Why the FSC wants to do away with SOAs

As part of its green paper proposal, the Financial Services Council (FSC) seeks to do away with “over-regulated” Statements of Advice (SOAs) and replace them with simpler, consumer-focused Letters of Advice. 

Research as part of its green paper, in conjunction with consumer testing by research agency Pollinate, found two-in-three Australians supported simpler financial advice, reducing paperwork and complexity – as long as consumer protections weren’t eroded. 

Zach Castles, FSC policy manager for advice, said the FSC had proposed to bring in a Letter of Advice that would have a similar set of requirements to SOAs, but be directly scalable. 

“So the advice experience or the document that is given to consumers is more built around what they would expect and what they need, rather than backing them in various forms of disclosure,” Castles said. 

Castles said there was not a desire to go back to wholesale deregulation and that was not where the industry was at. 

“But there is a strong desire for advice that’s easy to understand and a seamless consumer experience,” Castles said. 

“People do want the protections to be maintained, but at the same time, the message from the research is we need to think about the format of that and what is actually being kept in the file notes.” 

Consultation on the FSC green paper was open until 1 July, 2021, which they intended to use to finalise a policy position for a white paper later this year. 

Sally Loane, FSC chief executive, said the organisation was keen to hear from a wide range of stakeholders, particularly advisers. 

“As leaders in policy development, we have a great opportunity to re-set the system for affordable, quality and professional financial advice, a critical component in enhancing the savings, wealth and peace of mind for every Australian,” Loane said.  

“The status quo will mean advice will consolidate in the wealthy elite, and will remain out of reach for the average consumer.” 

The green paper research also found:  

  • That while 26% of consumers had sought financial advice, 42% remained open to it but felt they could not afford it or access it; 
  • If you had purchased financial advice today you were more likely to be in your 60s and earning a six-figure income than someone who was renting their own home or living with their parents; 
  • If you were considering purchasing financial advice but had not yet done so, you were more likely to be female in your mid 30s living in an area like inner city Melbourne or Sydney; and 
  • If you were in your 50s and had limited levels of education you were statistically unlikely to had ever sought financial advice. 

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They don't want to remove SOA's, they just want to rename them to a Letter of Advice and make them shorter. All of the time consuming aspects of an SOA will remain. The FSC 's submission is all about protecting product floggers and licensees. There is nothing of any substance for independent advisers. These documents must go altogether for all advisers who have met the FASEA requirements. No other profession has to write up these expensive documents that their clients don't want or need. I have had a gutful of the denigration, persecution and discrimination leveled at our profession. ASIC - I am looking at you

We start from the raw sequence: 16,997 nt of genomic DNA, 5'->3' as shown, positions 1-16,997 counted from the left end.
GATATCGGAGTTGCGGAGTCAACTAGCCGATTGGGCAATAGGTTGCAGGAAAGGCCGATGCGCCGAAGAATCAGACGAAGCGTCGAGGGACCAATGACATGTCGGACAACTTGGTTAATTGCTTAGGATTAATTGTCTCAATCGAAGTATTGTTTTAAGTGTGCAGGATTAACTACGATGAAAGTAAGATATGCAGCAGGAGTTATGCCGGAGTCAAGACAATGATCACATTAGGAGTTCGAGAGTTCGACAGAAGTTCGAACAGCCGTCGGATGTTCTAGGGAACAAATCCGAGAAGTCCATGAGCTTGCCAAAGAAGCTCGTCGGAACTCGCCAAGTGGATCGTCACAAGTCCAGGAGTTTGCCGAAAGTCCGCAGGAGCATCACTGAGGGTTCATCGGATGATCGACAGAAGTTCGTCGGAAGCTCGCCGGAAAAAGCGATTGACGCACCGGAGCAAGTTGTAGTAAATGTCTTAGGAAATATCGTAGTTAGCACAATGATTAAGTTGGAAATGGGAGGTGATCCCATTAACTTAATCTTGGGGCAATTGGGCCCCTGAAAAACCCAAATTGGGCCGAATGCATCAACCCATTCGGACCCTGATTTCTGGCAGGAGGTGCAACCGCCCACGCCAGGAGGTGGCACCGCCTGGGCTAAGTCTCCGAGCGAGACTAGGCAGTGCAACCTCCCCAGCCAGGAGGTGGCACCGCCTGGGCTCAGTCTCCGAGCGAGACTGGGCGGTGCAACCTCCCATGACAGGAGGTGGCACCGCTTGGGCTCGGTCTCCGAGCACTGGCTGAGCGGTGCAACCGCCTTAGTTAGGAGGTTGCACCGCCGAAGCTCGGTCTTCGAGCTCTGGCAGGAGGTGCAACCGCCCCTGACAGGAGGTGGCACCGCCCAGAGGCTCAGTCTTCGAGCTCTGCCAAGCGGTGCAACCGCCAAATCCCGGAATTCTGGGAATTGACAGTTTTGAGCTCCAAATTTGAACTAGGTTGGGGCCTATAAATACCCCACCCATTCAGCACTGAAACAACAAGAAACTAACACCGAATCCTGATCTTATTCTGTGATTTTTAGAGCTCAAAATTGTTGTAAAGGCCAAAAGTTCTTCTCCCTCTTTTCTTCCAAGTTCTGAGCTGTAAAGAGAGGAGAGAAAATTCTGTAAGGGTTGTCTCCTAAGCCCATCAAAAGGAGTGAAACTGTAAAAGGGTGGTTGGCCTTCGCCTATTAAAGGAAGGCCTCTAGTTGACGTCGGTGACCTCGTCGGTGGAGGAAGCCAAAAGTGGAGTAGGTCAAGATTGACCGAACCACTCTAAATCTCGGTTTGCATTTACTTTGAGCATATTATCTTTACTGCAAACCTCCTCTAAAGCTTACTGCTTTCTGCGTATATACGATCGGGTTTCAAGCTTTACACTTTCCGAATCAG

Thanks George, spot-on agree with the comments especially the last 2 sentences. I will dissuade any one who wants to pursue a career as a Financial Adviser - I will strongly suggest they look to do Accounting, Law or Education; or find a small business to buy and run for themselves so they can tread their own path, which hopefully they master for their own family(if they choose to have one).

Who cares what the FSC wants, clients don't want SOA's. They can get tax advice from their accountant without anything in writing, they get health advice from their doctor without anything in writing and they can get legal advice from their lawyer without anything in writing. Yet if they ask for the most simple action from a financial planner they have to wait while hundreds of pages of documents are produced (FSCG, SOA, PDS etc) and get billed accordingly. Politicians and regulators should do something because it benefits clients, and getting rid of SOA's is just the start.

Agree - SOAs are long and repetitive and really not much value to either adviser and client. Just going through the hoops.

BTW lawyers do write a lot and charge per page, per photocopy, per stamp, per administrative staff. Doctors do write reports but have to be asked to do so. Accountants do give out plenty of reports with numbers now that they have software to do the compilation work.

When the cardio thoracic surgeon explained he was going to cut my chest open to repair a valve etc, he never handed me a single document about alternative strategies or procedures. The medication prescribed never mentioned an alternative medicine or brand. No written anything except go get that. For which, the good Dr charged me a fortune over the prescribed fee. So having paid 48% tax, 2% medicare levy and $6000 private health and then a gap, I received no SoA from the Dr.

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